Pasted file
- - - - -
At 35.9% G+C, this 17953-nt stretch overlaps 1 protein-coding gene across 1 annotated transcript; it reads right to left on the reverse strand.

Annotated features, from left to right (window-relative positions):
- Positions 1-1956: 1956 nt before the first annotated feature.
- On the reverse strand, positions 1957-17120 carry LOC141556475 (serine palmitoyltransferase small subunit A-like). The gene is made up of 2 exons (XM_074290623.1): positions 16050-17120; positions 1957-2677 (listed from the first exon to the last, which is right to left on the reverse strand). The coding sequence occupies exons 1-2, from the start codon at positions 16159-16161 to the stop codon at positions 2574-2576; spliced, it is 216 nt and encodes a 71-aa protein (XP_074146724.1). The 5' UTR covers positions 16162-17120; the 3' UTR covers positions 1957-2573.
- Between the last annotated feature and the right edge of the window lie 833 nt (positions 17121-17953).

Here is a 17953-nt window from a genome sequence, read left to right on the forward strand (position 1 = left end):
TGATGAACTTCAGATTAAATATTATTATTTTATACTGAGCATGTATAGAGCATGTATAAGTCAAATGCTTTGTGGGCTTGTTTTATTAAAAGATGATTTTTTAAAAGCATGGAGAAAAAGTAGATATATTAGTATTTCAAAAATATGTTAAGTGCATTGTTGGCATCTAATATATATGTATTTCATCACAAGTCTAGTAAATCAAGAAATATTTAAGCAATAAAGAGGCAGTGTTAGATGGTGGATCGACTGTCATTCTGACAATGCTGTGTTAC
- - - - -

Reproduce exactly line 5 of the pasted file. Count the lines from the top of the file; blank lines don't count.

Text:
- Between the last annotated feature and the right edge of the window lie 833 nt (positions 17121-17953).